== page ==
Why, he wanted to know, am I a speaker and trainer and why do I speak about personal leadership?
I wanted to be a speaker since I was young, probably 12 or 13. But I never did it until I was in my forties. I suppose the safe explanation would be, “What could I possibly have to say?”
The truth of the matter is I was petrified of speaking. I didn’t have much of a “why” I could articulate out loud. I was also caught up in following the rules, being obedient, and making sure I didn’t make waves.
Most important, I paid too much attention to what I thought other people wanted me to be and who I probably should be in order to be recognized and validated by others.
There was very little room for my own why to come out.
I actually had a why as a child, the same one I have now, but I couldn’t articulate it because I didn’t fully understand it. I wanted to help people—including myself—overcome fear so they could live to their full potential.
What I didn’t have was the conviction or ability because I was locked down in my own fear. So, I couldn’t find my why until I learned what I needed to know—how to overcome fear.
Growing up, I was one of those people who sat back and observed a lot. Through the years, I watched everything and everyone around me. I watched how people interacted with each other. I watched the impact of people’s words on each other.
The more I watched, the more I realized that most people were afraid of the same things I was—afraid of mistakes, being embarrassed, failure, and, the big one: fear of not being loved. I noticed that most people either tried to be what other people wanted them to be or they weren’t as invincible as they seemed to me. I suppose a lot of the behavior I witnessed was that struggle to be validated, to be loved, and not to be abandoned.
I came to realize that we create our reality in our minds—a reality that isn’t truth, but made of assumptions—and we spend so much time in our own minds that we lose perspective about what’s real and what’s imagined. We make so many incorrect conclusions based on bad assumptions and bad thinking.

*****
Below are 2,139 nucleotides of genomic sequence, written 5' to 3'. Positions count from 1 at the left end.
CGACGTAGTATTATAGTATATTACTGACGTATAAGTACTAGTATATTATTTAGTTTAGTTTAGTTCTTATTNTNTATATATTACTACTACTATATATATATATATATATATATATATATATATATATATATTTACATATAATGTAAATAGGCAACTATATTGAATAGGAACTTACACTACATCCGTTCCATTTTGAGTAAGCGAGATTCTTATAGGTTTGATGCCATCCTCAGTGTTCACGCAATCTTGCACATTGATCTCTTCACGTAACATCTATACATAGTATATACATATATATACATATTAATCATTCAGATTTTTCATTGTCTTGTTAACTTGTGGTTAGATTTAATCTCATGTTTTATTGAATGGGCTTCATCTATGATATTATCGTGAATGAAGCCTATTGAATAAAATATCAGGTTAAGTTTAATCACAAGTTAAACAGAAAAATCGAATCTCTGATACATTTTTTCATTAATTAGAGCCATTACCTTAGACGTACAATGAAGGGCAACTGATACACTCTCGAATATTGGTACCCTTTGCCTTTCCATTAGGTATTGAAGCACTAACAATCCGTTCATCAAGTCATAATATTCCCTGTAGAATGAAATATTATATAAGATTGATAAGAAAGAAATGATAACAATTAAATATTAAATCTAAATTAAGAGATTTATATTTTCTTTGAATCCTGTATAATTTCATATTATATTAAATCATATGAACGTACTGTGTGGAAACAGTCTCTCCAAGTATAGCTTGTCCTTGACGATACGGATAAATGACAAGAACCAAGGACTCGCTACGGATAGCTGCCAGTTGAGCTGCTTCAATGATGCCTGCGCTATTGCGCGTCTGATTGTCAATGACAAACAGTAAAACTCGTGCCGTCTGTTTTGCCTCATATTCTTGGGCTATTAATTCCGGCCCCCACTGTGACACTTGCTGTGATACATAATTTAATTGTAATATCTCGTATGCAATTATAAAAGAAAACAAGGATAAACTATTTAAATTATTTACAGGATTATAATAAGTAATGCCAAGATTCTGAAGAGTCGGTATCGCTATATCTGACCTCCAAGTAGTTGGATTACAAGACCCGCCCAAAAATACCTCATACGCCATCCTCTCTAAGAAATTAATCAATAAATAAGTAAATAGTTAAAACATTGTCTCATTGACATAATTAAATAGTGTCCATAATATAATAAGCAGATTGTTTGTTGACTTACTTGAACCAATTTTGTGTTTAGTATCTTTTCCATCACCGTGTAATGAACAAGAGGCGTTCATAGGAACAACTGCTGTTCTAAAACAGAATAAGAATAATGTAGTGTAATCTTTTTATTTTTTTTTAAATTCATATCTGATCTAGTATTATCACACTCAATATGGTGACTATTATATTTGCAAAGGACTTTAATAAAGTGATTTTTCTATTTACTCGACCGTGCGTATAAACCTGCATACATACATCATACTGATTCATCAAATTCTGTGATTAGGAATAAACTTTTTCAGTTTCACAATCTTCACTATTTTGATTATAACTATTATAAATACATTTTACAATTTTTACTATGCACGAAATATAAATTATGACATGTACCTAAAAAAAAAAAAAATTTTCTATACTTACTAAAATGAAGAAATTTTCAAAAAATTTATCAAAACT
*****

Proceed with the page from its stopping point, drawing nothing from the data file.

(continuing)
I learned to reexamine life, people, and how we think. I discovered that the hold fear has over us can be broken. It takes some work, and you can still do what you dream of doing, regardless of the fear. But you have to know your why, and it has to be strong.
Your why is important because if you don’t have a very good reason for pursing your dream, you won’t put forth the effort to achieve it. For example, if you want to lose 10 pounds, and there are a bunch of holiday parties coming up, you may not feel that saying no to all those delicious treats is worth the 10 pounds right now. You may decide to wait until after the holidays.
But if you need to lose the weight because you’re having a serious health issue, or there’s an event coming up you really want to look good for, then you’ll have the incentive to do it.
The bottom line is, if you don’t care enough about something, you won’t do what it takes to make the change or stay the course when the going gets tough.
So, think about what you want in your life and why you want it so much. Will it help you provide for your family, retire securely, live longer, feel better, get more time with your loved ones, make a difference in the world?
When you find the reason you really want something, chase that feeling. Put it in the forefront of your mind. You’ll want to reach and fulfill your why—not just your dream.
And make sure your dream is what you really want. Don’t go after something to impress someone else or be who you think you’re “supposed” to be.
I know that the life you lead is just one possibility, one version, of what’s possible. I know that for you, change is just around the corner. And it’s not as difficult as you think when you have the right incentive.
I want you to find yourself, find your why, and make your change so you can live the life you want instead of living in fear. That’s my why.
So what’s yours? Tell me in the comments.